Effects of handling on animals welfare during transport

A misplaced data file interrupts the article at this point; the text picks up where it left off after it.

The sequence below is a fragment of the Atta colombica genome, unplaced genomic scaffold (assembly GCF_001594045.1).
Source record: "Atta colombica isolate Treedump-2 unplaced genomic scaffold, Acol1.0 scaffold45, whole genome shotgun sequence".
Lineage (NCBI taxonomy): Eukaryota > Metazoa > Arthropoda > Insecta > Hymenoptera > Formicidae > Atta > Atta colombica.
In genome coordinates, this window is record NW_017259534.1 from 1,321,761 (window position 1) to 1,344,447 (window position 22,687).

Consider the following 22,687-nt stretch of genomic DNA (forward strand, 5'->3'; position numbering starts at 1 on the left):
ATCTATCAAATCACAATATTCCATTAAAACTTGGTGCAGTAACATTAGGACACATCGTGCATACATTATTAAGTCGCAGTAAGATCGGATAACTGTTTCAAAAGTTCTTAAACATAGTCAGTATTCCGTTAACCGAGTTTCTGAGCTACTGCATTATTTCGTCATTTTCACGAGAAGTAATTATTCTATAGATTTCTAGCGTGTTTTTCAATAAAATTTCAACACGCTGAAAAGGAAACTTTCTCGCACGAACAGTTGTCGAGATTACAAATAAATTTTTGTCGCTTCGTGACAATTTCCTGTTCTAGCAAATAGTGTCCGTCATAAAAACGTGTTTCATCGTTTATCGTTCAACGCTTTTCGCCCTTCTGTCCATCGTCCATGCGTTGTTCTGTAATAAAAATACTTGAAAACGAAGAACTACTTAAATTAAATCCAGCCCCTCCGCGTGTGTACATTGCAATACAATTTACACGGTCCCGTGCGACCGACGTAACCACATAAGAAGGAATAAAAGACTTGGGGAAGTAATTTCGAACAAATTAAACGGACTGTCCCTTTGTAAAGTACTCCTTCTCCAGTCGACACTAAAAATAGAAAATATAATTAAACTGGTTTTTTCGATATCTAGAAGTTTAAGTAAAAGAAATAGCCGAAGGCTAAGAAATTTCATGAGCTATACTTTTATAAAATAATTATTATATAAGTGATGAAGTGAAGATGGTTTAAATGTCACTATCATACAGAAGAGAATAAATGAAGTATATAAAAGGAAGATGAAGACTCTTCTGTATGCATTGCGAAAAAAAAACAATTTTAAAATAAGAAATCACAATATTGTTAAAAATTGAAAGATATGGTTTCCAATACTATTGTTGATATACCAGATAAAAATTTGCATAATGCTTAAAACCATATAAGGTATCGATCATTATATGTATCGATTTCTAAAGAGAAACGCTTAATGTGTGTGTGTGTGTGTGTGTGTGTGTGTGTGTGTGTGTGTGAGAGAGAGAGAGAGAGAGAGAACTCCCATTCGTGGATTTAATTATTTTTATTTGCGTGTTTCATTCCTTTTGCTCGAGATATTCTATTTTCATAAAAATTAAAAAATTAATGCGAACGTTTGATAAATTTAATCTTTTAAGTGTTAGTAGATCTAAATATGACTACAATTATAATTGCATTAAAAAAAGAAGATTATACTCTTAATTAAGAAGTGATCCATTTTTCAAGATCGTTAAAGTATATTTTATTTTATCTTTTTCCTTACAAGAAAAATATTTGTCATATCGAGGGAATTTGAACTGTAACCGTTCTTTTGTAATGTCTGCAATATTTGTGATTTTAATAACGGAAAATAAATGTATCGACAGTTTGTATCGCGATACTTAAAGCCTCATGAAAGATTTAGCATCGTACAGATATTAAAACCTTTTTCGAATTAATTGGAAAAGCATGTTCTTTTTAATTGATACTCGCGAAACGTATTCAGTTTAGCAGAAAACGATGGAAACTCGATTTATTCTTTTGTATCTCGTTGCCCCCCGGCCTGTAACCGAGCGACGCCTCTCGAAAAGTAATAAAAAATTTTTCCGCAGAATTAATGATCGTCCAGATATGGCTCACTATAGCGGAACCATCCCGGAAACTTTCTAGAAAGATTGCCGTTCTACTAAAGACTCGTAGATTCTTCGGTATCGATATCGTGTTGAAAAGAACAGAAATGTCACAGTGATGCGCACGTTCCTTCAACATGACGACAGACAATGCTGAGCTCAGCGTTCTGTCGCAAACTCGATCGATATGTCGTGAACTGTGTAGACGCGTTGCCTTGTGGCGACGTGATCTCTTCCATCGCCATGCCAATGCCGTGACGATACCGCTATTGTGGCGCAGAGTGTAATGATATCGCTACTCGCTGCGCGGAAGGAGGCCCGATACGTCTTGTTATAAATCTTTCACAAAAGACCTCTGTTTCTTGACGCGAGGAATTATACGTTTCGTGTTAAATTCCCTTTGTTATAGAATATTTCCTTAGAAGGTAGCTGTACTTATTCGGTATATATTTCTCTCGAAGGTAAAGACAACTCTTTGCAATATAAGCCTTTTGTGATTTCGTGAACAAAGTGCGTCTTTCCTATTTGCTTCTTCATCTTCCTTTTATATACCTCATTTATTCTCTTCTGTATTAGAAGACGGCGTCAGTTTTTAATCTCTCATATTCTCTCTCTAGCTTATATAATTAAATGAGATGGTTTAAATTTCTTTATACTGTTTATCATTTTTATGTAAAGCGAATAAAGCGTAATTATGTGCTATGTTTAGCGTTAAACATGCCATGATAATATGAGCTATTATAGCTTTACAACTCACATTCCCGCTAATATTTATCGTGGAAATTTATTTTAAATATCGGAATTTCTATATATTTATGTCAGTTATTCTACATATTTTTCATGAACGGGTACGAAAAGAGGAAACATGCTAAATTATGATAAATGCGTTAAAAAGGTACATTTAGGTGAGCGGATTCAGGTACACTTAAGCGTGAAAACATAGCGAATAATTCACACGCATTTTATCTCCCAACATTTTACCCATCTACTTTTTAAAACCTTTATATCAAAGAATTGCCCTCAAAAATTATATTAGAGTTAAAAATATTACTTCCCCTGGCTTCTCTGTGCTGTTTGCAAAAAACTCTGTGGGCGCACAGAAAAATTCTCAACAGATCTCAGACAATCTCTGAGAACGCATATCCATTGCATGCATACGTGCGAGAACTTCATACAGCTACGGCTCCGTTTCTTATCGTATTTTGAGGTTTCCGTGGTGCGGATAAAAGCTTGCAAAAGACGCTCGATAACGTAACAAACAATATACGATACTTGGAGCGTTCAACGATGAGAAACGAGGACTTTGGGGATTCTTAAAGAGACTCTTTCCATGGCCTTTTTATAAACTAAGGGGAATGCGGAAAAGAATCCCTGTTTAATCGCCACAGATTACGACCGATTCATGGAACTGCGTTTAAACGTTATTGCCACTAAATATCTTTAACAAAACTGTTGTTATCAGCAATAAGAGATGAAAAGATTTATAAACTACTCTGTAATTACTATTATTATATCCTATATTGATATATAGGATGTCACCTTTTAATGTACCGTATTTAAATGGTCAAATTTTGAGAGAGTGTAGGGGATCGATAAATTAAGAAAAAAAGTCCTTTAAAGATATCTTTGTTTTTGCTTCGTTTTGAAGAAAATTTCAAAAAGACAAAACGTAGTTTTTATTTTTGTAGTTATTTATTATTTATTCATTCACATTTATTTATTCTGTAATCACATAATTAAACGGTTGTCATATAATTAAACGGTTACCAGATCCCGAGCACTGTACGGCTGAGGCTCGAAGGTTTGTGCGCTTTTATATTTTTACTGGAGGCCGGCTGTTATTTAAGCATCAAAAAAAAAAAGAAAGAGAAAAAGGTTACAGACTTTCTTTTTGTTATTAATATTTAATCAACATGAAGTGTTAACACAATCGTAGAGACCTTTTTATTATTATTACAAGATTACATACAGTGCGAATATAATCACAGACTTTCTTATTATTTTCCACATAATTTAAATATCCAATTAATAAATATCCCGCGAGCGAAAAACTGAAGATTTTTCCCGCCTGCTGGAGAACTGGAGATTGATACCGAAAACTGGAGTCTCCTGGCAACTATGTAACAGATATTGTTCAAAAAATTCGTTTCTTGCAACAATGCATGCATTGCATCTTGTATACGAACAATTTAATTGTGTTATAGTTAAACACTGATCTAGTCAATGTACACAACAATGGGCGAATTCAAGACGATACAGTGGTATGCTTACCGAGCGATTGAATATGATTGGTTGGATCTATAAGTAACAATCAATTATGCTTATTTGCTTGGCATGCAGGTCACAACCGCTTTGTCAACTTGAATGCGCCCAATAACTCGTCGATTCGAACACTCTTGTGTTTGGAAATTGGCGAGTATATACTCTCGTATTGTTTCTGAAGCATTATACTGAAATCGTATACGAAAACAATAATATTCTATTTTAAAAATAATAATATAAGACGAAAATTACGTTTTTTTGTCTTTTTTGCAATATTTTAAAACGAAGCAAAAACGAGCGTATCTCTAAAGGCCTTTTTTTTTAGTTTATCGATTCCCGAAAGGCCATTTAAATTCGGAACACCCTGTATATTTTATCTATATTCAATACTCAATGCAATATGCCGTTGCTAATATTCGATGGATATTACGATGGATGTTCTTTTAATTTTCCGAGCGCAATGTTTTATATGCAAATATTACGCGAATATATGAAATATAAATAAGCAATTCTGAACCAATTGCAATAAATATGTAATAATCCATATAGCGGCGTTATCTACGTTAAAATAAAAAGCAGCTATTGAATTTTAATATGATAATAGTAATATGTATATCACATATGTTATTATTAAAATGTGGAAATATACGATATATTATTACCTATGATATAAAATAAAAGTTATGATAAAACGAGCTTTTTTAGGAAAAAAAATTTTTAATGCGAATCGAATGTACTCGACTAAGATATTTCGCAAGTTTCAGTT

Abstract: Transportation is a very complex event which compromises animal welfare and meat quality. Even though important research works have been reported related to animal transport and welfare, many questions are still remaining to be addressed, particularly on the effect of transport time, vibration and climatic conditions. The main objective of this thesis was to investigate the effects of handling and transport on animals' welfare. The main methodologies employed comprehensive field measurement to collect data, observations, video filming for behavioural study and modeling. The thesis is structured into 3 papers. Paper I focuses on the modelling the dynamic performance of heart rate during loading for transport. Paper II and III are dealing with vibration and effect of transport on welfare of cattle and pigs' respectively. The model developed to describe the heart rate performances fits and successfully simulates the heart rate. The heart rate increased rapidly from resting value to peak value and then remains under stress, partially under stress or fully (100%) recovered. The speed, road conditions and standing orientations of animals had effect on level of vibrations. In all road types and speeds, standing orientation of animals facing in driving direction generally exposed to higher horizontal and lateral vibrations than animal facing perpendicular to the driving direction. The three common resonance frequencies identified were 1.3, 5.1, and 12.6 Hz in the second peak at 23Hz in vertical direction on tarmac road at the speed of 85km/h. Cortisol concentration level elevated during short transport time and decreased with an increase of transport time. Highest and lowest glucose concentrations for winter and summer were at 8 h and 12 h transport time respectively. Concentrations of lactate and creatine kinase positively correlated with transport time. The pH24 values correlated with transport time during summer. Behaviours such as lying, sitting, rooting, smelling, panting, fighting, restlessness, change of position and vocalization correlated with transport time. The overall conclusion from the study was that transport and handling had significant effects on animal welfare. The model developed described well the dynamic response of heart rate of the animals during loading for transport.

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